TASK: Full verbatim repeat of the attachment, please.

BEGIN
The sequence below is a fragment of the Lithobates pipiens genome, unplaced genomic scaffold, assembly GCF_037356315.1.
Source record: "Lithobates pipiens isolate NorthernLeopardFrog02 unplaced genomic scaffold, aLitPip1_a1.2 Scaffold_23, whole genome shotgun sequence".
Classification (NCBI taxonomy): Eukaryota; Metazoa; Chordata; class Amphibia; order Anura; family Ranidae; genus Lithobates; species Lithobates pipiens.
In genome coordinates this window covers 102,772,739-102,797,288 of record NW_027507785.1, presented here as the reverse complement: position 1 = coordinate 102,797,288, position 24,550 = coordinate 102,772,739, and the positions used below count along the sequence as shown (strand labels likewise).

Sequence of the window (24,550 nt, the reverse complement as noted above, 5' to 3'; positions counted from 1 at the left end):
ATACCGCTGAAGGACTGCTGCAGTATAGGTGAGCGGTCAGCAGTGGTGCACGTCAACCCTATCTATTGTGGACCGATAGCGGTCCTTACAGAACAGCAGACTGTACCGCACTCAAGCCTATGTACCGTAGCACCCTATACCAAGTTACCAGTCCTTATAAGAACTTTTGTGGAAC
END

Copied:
The sequence below is a fragment of the Lithobates pipiens genome, unplaced genomic scaffold, assembly GCF_037356315.1.
Source record: "Lithobates pipiens isolate NorthernLeopardFrog02 unplaced genomic scaffold, aLitPip1_a1.2 Scaffold_23, whole genome shotgun sequence".
Classification (NCBI taxonomy): Eukaryota; Metazoa; Chordata; class Amphibia; order Anura; family Ranidae; genus Lithobates; species Lithobates pipiens.
In genome coordinates this window covers 102,772,739-102,797,288 of record NW_027507785.1, presented here as the reverse complement: position 1 = coordinate 102,797,288, position 24,550 = coordinate 102,772,739, and the positions used below count along the sequence as shown (strand labels likewise).

Sequence of the window (24,550 nt, the reverse complement as noted above, 5' to 3'; positions counted from 1 at the left end):
ATACCGCTGAAGGACTGCTGCAGTATAGGTGAGCGGTCAGCAGTGGTGCACGTCAACCCTATCTATTGTGGACCGATAGCGGTCCTTACAGAACAGCAGACTGTACCGCACTCAAGCCTATGTACCGTAGCACCCTATACCAAGTTACCAGTCCTTATAAGAACTTTTGTGGAAC